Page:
Everton have had an impressive season so far. The emergence of young starlet Ross Barkley has given the English fans dreams of the future. Romelu Lukaku is akin to a younger Didier Drogba, and seemingly the sky is the limit. Roberto Martínez' attractive attacking play has indicated his potential as a top manager in years to come.
However, it is Seamus Coleman who has been one of the breakout stars of the season so far. While any viewers of the game via an English medium are expectedly given a focus on the potential of young Barkley, Coleman's contributions to Everton's impressive season so far have been simply more substantial by comparison.
Even by being part of the leagues strongest defence statistically speaking is sure to garner praise, he is not just a simple member of the team, but a consistent contributor in all areas. As said previously, by being a part of a team with consistent clean sheets, is worthy of attention, Coleman's potency in attacking areas is also impressive. His impressive goals in addition to his exciting attacking nature have drawn the headlines lately, but it should be noted that Coleman's path to the Premier League is certainly not a conventional one. This is what makes his performances all the more worthy of recognition.
Coleman was born in Ireland's foremost fishing town, Killybegs, County Donegal, a region not exactly known for its promotion of soccer. As such, like many other youngsters, Coleman devoted much of his time to Gaelic football in the earlier years of his life. He was first given a contract by Sligo Rovers, a mid-table side in Irelands top division, located an hour and a half or so from his hometown. His potential talent was not noticed, and subsequently poached by the numerous football academies of Britain, which has been the case for decades. This is very much the norm for Irish footballers, whereby the best talent makes the transition overseas before even playing competitively in the Irish senior leagues.
However, the success enjoyed by those such as Shay Given, Roy Keane, George Best and others is not guaranteed. It is apparent that many of the players that constitute the top tier of the Irish division are made up of players who struggled to make the breakthrough at any upper echelons of the English game, and thus returned to their native land. Also, there are the other players who never left the country at all, by working their way through respective Irish youth systems to reach an ultimate destination of the Airtricty League.
Coleman could very easily have fallen into the latter category when told in 2007 by the Sligo Rover's manager that he was no longer needed, and was asked to move to the second tier of Irish football to Finn Harps. However, a change in management gave Coleman the confidence he needed to demonstrate his potential. Paul Cook, he plied his craft with Sligo Rovers until a more advanced age, relatively speaking. He had to be patient for his big break, and may have thought, at the age of 21, his chances of transitioning to even to the 2nd or 3rd tier of English football, would be slim at best.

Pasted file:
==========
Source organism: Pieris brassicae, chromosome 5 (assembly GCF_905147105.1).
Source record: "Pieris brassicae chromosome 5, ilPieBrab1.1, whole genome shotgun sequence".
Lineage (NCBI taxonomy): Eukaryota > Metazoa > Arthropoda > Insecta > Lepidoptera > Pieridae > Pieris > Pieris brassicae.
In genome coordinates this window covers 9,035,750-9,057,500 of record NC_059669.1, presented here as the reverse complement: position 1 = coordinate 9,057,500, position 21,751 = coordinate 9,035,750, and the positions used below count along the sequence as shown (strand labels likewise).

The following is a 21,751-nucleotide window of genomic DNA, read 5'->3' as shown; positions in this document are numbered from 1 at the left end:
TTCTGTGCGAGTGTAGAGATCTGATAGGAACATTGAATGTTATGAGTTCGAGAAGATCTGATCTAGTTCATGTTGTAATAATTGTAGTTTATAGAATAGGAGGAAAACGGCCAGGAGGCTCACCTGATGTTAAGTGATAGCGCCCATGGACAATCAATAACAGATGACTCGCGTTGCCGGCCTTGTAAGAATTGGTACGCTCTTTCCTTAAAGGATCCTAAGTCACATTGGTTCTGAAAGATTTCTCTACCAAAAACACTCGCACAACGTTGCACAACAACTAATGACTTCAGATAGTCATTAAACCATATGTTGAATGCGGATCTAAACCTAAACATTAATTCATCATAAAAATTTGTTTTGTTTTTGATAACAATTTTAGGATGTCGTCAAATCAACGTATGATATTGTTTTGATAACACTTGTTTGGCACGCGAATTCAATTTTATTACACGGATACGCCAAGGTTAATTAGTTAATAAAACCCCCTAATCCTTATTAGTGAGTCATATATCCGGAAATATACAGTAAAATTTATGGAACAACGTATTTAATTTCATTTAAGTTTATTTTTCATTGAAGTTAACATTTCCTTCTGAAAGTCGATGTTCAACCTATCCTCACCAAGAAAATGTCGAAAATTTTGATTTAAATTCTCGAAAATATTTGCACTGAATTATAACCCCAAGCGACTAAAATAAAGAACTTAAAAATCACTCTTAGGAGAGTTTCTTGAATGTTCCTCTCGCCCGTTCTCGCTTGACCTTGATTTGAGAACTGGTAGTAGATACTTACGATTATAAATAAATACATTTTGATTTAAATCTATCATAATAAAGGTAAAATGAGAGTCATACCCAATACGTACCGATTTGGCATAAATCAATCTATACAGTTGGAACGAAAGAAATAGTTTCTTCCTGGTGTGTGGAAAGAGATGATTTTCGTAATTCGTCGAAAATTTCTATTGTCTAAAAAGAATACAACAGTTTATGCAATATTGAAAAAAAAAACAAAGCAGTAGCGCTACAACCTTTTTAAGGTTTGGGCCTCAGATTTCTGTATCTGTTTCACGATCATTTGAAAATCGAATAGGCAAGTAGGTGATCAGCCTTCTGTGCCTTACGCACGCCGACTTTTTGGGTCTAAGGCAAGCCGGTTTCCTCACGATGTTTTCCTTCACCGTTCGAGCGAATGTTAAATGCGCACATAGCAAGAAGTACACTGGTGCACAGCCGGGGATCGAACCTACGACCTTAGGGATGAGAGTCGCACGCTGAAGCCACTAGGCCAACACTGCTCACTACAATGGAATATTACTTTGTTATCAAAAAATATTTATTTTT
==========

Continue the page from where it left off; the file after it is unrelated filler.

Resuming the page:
However, his talent spoke for itself. Supporters may be forgiven for having sporadic memories of 'Seamie' at this point in his career, as that he was a member of the first team for only a short time, after coming through their youth-system. In 2009, a fee of £60 thousand was agreed with Everton and this was to be a bargain price, if Coleman was to fulfil his potential. For Sligo Rovers, it was a fair deal, considering the scarcity of finance in the Irish leagues in recent times, as a result of the collapse of the Celtic Tiger, which has led to the disappearance of other clubs around the country simply due to a lack of financial security.
However, upon arriving at Everton, Coleman was not guaranteed of success. He was never guaranteed a starting position, or even a place on the first team bench. Like many others, he had to prove his worth despite having not come through the English youth system. A teenager coming from a predominantly rural part of Ireland may become overwhelmed by it all, as so many have before. Much potential can be either, unrealised, or, unfounded in the reserve and/or lower leagues of the English system, and it can be hard to distinguish oneself at lower levels. This may subsequently lead to a career at a lower league, or a ticket home, and back to square one.
After three substitute appearances in his first season at the club, Coleman was loaned briefly to Blackpool, where he helped Ian Holloway's side achieve promotion. Coleman returned to Everton and was to be considered ready to consistently represent the first team. Since this his form has improved gradually and consistently, culminating in what has been his best season to date, statistically, in offensive areas, and defensive ones.
His competence in attacking and defending consistently at a high level led to his continued selection for Everton under David Moyes, and presently, under Roberto Martínez. 'He was doing very well anyway - but this season he's stepped up even more' says Robbie Keane, another Irish success story. The new era for the Republic of Ireland national side under Martin O' Neill should see also see Coleman becoming one of the star players for his country. Coleman's performances for his club have also been seen as cause for hope for the future for Irish fans, much in the same way that Ross Barkley's have achieved similar resonance with the English public.
Coleman's path to being regarded as one of the best right backs in Europe has been unconventional, but inspirational to many Irish football fans, who have had little to cheer about in recent times. 'Seamie' from Killybegs is about to enter the best years of his career, and has made a thriving start, giving Everton and Irish fans alike, a likeable, exciting talent capable of playing at the highest level.
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